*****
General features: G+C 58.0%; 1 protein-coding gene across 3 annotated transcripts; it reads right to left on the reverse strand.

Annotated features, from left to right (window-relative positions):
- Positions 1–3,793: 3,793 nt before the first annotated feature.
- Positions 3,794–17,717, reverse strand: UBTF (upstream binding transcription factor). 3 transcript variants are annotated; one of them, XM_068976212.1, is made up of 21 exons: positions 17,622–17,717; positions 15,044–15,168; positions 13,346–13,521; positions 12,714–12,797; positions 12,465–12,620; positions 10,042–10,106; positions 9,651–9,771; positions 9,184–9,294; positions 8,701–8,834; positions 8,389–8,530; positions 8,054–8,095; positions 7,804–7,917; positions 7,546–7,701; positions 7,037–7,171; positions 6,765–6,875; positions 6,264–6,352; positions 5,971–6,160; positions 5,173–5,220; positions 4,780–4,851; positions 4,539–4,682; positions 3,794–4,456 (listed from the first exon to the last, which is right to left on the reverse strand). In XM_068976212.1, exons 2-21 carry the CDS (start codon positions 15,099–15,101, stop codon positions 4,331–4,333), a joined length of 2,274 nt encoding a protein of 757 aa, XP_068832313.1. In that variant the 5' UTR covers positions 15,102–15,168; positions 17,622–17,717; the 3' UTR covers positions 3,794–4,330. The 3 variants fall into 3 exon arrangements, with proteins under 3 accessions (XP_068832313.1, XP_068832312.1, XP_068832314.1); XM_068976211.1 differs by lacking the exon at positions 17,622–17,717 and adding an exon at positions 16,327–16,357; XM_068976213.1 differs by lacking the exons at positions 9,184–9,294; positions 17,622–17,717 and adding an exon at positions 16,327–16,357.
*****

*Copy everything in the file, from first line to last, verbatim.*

General features: G+C 58.0%; 1 protein-coding gene across 3 annotated transcripts; it reads right to left on the reverse strand.

Annotated features, from left to right (window-relative positions):
- Positions 1–3,793: 3,793 nt before the first annotated feature.
- Positions 3,794–17,717, reverse strand: UBTF (upstream binding transcription factor). 3 transcript variants are annotated; one of them, XM_068976212.1, is made up of 21 exons: positions 17,622–17,717; positions 15,044–15,168; positions 13,346–13,521; positions 12,714–12,797; positions 12,465–12,620; positions 10,042–10,106; positions 9,651–9,771; positions 9,184–9,294; positions 8,701–8,834; positions 8,389–8,530; positions 8,054–8,095; positions 7,804–7,917; positions 7,546–7,701; positions 7,037–7,171; positions 6,765–6,875; positions 6,264–6,352; positions 5,971–6,160; positions 5,173–5,220; positions 4,780–4,851; positions 4,539–4,682; positions 3,794–4,456 (listed from the first exon to the last, which is right to left on the reverse strand). In XM_068976212.1, exons 2-21 carry the CDS (start codon positions 15,099–15,101, stop codon positions 4,331–4,333), a joined length of 2,274 nt encoding a protein of 757 aa, XP_068832313.1. In that variant the 5' UTR covers positions 15,102–15,168; positions 17,622–17,717; the 3' UTR covers positions 3,794–4,330. The 3 variants fall into 3 exon arrangements, with proteins under 3 accessions (XP_068832313.1, XP_068832312.1, XP_068832314.1); XM_068976211.1 differs by lacking the exon at positions 17,622–17,717 and adding an exon at positions 16,327–16,357; XM_068976213.1 differs by lacking the exons at positions 9,184–9,294; positions 17,622–17,717 and adding an exon at positions 16,327–16,357.